As you read this, at some level you're aware that you're reading, thanks to a standard human feature commonly referred to as consciousness. What is it--a spiritual phenomenon, an evolutionary tool, a neurological side effect? The best scientists love to tackle big, meaningful questions like this, and neuroscientist Antonio Damasio jumps right in with The Feeling of What Happens, a poetic examination of interior life through lenses of research, medical cases, philosophical analysis, and unashamed introspection. Damasio's perspective is, fortunately, becoming increasingly common in the scientific community; despite all the protestations of old-guard behaviorists, subjective consciousness is a plain fact to most of us and the demand for new methods of inquiry is finally being met.

These new methods are not without rigor, though. Damasio and his colleagues examine patients with disruptions and interruptions in consciousness and take deep insights from these tragic lives while offering greater comfort and meaning to the sufferers. His thesis, that our sense of self arises from our need to map relations between self and others, is firmly rooted in medical and evolutionary research but stands up well to self-examination. His examples from the weird world of neurology are unsettling yet deeply humanizing--real people with serious problems spring to life in the pages, but they are never reduced to their deficits. The Feeling of What Happens captures the spirit of discovery as it plunges deeper than ever into the darkest waters yet. --Rob Lightner --This text refers to the Hardcover edition.

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Why Zebras Don't Get Ulcers : An Updated Guide to Stress, Stress-Related Diseases, and Coping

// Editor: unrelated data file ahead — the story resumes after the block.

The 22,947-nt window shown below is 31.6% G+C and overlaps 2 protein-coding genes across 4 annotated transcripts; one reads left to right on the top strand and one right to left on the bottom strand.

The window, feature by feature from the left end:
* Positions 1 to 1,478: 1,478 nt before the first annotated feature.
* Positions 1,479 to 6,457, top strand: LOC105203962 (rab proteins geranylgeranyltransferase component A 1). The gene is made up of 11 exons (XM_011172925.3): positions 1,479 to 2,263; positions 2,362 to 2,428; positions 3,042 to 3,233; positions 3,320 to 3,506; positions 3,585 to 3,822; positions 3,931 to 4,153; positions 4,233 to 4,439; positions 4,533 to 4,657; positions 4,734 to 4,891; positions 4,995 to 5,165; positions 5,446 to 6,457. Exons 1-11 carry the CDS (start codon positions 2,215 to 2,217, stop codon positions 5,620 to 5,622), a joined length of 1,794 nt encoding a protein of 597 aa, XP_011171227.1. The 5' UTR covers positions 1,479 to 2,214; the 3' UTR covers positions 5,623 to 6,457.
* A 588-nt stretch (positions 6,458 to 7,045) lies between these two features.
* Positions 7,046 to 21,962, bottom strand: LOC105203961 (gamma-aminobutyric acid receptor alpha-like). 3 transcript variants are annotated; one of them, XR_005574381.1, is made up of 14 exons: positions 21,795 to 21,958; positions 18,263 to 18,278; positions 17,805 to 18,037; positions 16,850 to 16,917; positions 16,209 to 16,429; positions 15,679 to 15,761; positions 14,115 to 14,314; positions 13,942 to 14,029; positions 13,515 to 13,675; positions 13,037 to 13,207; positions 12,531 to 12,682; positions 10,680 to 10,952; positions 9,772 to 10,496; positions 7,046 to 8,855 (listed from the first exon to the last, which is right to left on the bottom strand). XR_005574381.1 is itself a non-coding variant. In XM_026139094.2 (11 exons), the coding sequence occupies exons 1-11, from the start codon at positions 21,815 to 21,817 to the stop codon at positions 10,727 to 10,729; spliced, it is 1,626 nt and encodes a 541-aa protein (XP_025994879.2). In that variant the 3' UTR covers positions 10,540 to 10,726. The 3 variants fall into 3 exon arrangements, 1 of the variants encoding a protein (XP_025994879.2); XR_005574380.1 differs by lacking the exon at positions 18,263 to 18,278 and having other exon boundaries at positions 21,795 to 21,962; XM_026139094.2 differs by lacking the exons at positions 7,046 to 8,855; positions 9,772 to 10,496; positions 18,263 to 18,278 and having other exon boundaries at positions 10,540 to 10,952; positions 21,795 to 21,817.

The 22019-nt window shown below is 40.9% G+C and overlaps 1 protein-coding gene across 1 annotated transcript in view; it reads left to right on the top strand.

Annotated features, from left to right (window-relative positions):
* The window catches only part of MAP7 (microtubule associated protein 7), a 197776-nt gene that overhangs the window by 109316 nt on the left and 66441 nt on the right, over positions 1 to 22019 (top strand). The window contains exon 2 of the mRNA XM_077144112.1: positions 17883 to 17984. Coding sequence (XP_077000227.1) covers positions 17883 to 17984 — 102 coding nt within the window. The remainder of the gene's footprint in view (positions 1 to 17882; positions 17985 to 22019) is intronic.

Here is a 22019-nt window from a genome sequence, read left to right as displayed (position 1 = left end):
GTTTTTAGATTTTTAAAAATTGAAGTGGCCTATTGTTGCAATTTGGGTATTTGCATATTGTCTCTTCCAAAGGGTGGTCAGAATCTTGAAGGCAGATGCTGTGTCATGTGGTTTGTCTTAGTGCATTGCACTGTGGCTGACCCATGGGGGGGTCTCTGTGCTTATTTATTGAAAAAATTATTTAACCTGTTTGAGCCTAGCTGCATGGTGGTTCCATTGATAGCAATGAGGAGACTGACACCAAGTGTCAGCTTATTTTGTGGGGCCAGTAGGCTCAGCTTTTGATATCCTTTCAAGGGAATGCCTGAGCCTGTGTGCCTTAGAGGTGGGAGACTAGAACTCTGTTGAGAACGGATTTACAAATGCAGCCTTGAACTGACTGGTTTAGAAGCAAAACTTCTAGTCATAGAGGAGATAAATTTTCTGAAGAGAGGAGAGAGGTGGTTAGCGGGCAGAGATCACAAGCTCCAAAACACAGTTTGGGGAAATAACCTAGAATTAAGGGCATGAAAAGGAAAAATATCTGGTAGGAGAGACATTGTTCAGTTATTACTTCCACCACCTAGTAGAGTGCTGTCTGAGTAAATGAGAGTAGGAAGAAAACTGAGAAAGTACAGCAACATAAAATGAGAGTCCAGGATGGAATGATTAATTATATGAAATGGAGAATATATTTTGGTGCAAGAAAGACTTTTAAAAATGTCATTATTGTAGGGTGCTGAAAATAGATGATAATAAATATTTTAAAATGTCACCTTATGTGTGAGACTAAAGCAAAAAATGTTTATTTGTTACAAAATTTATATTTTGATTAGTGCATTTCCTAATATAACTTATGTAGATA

by Robert M. Sapolsky
 Paperback - 434 pages (June 1998)
W H Freeman & Co; ISBN: 0716732106 ; Dimensions (in inches): 1.29 x 9.20 x 6.08

Editorial Reviews
Why don't zebras get ulcers--or heart disease, diabetes and other chronic diseases--when people do? In a fascinating look at the science of stress, biologist Robert Sapolsky presents an intriguing case, that people develop such diseases partly because our bodies aren't designed for the constant stresses of a modern-day life--like sitting in daily traffic jams or growing up in poverty. Rather, they seem more built for the kind of short-term stress faced by a zebra--like outrunning a lion.

With wit, graceful writing, and a sprinkling of Far Side cartoons, Why Zebras Don't Get Ulcers makes understanding the science of stress an adventure in discovery. "This book is a primer about stress, stress-related disease, and the mechanisms of coping with stress. How is it that our bodies can adapt to some stressful emergencies, while other ones make us sick? Why are some of us especially vulnerable to stress-related diseases, and what does that have to do with our personalities?"

Sapolsky, a Stanford University neuroscientist, explores stress's role in heart disease, diabetes, growth retardation, memory loss, and autoimmune diseases such as multiple sclerosis. He cites tantalizing studies of hyenas, baboons, and rodents, as well as of people of different cultures, to vividly make his points. And Sapolsky concludes with a hopeful chapter, titled "Managing Stress." Although he doesn't subscribe to the school of thought that hope cures all disease, Sapolsky highlights the studies that suggest we do have some control over stress-related ailments, based on how we perceive the stress and the kinds of social support we have.

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Criminology: A Global Perspective
by Lee Ellis, And Anthony Walsh

Hardcover - 666 pages 1 edition (December 28, 1999)
Allyn & Bacon; ISBN: 0205187080 ; Dimensions (in inches): 1.20 x 9.58 x 7.36
Editorial Reviews
From the Back Cover